Every couple of months I get a use-of-force case sent to me for review that just makes my eyeballs pop out. Not over the incidents themselves, because in a great majority of the cases I’m asked to look at, the force used by the officers was appropriate and proper. That’s not just Lieutenant Dave talking — statistics back that statement up. In fact, the latest International Association of Chiefs of Police (IACP) study “Police Use of Force in America” found that police use “excessive force” in less than one-half of one percent (0.42%) of their force encounters. Put another way, excessive force was not used 99.583% of the time.
What really gets my Italian blood boiling is this incessant need by police chiefs or sheriffs to find something wrong in their officers’ action in spite of the righteous use of force. It seems that some brass, just to appease the media or other anti-police factions out there who believe that the law enforcement community should be relegated to a “visible” force presence only, look for anything to bang the officer on. Here are a few examples.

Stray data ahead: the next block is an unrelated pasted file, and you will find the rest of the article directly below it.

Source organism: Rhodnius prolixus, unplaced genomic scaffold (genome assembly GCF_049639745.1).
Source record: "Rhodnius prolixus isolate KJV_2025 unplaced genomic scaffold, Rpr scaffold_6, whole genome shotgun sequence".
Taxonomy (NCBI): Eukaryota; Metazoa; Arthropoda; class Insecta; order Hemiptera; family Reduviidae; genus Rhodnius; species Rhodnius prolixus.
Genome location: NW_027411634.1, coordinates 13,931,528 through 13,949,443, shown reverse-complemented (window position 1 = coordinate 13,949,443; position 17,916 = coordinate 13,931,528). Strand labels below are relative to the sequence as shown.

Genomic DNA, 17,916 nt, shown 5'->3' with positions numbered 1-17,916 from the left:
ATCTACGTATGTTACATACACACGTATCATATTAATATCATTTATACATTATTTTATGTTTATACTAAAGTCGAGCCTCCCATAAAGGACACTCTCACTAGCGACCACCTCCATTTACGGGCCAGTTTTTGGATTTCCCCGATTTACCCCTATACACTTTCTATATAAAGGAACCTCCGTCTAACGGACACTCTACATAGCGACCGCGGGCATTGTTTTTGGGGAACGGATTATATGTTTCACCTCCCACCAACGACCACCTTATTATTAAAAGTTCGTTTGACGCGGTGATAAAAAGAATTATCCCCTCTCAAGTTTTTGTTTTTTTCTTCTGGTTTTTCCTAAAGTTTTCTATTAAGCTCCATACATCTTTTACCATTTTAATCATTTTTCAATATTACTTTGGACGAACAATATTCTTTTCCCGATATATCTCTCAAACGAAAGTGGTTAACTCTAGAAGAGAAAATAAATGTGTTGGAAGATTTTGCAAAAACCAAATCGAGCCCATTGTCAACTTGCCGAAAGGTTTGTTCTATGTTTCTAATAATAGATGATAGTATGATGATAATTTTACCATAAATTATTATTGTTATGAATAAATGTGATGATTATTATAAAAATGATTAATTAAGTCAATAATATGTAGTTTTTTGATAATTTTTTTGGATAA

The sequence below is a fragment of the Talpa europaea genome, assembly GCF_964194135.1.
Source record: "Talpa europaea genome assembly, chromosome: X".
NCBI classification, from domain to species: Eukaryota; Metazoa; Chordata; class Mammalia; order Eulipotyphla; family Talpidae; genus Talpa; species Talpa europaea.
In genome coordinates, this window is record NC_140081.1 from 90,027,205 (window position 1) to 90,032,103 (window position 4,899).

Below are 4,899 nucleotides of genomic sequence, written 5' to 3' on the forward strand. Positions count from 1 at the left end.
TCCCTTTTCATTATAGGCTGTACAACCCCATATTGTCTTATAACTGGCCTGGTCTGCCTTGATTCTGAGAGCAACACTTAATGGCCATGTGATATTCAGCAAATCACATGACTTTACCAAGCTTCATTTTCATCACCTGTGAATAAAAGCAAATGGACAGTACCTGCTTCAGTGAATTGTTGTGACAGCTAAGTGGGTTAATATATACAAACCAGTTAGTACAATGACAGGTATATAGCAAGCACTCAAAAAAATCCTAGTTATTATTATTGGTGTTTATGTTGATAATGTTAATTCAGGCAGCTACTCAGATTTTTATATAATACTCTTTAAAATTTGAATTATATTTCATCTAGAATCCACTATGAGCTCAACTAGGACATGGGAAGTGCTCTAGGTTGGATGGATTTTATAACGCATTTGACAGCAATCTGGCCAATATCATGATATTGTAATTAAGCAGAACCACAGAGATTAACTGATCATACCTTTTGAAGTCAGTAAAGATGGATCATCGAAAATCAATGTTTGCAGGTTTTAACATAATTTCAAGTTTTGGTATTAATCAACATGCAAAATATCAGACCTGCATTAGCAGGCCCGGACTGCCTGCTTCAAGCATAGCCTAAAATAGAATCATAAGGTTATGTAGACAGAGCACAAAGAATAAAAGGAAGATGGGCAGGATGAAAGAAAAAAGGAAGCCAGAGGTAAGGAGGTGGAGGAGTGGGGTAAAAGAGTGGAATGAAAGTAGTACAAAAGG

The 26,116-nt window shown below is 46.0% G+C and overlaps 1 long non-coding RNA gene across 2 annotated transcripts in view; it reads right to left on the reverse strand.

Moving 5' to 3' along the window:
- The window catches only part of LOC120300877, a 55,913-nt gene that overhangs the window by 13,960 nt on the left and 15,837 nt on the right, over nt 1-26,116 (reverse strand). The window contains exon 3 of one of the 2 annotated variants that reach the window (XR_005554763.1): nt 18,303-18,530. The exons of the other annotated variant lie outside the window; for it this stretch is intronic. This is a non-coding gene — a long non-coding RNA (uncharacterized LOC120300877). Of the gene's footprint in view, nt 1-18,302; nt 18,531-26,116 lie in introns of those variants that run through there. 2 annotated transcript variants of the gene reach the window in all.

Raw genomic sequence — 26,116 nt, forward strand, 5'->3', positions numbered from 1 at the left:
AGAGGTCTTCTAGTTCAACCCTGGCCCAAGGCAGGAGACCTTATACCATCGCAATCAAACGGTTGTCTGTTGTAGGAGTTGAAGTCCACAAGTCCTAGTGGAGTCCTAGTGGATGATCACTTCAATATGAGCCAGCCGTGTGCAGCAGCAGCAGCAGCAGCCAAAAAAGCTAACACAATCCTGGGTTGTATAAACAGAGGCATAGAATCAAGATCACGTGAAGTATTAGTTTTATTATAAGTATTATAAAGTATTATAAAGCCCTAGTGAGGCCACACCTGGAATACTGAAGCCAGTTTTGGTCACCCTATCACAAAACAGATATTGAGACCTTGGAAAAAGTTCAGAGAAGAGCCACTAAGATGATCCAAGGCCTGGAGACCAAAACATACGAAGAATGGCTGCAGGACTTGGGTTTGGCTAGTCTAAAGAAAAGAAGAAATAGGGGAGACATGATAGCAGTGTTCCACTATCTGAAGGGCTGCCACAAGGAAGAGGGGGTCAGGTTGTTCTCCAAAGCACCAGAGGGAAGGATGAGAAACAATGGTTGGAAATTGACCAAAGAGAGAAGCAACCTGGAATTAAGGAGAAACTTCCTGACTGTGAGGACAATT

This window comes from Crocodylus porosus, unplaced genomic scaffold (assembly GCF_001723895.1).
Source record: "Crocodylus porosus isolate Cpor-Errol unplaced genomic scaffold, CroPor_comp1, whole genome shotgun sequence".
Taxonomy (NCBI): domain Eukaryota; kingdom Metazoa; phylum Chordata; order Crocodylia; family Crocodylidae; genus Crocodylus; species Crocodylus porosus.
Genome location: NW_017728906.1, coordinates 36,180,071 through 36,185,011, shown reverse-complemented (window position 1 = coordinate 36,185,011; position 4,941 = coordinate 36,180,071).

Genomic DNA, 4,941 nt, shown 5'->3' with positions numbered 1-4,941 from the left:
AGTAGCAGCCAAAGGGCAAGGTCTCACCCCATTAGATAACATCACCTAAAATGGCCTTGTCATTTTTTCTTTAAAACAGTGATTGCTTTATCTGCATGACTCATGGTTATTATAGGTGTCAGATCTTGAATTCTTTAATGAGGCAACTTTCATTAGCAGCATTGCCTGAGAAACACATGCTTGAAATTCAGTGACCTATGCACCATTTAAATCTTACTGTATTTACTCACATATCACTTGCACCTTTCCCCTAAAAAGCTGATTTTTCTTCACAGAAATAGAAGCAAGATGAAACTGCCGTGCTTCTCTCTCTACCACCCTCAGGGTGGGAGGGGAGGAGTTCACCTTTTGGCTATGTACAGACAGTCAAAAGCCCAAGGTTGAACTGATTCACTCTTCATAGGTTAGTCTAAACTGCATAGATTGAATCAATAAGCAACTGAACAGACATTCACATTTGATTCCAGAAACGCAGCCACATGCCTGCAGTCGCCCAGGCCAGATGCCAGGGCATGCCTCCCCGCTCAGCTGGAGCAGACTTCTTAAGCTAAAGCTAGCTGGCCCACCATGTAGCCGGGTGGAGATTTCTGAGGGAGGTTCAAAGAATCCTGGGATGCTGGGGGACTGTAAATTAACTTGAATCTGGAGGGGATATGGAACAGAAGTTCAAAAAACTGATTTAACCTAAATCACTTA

Case #1 — Without Hat
A young copper out west was involved in a long-distance pursuit. This chase lasted for more than 30 minutes and ended up out in the boondocks — so far out there that his backup got lost trying to find the officer. When the suspect crashed, the intoxicated driver and his two accomplices immediately overpowered the lone lawman and began a relentless close-quarters face-to-face assault on the cop. This three-on-one attack prevented any chance of less-lethal force saving this officer’s life. His only option was his sidearm. And that’s what he used, firing three times.
The score at the end of this encounter: one bad guy KIA, a second bad guy wounded, a third bad guy not injured at all. The involved officer — although bloodied and bruised — survived.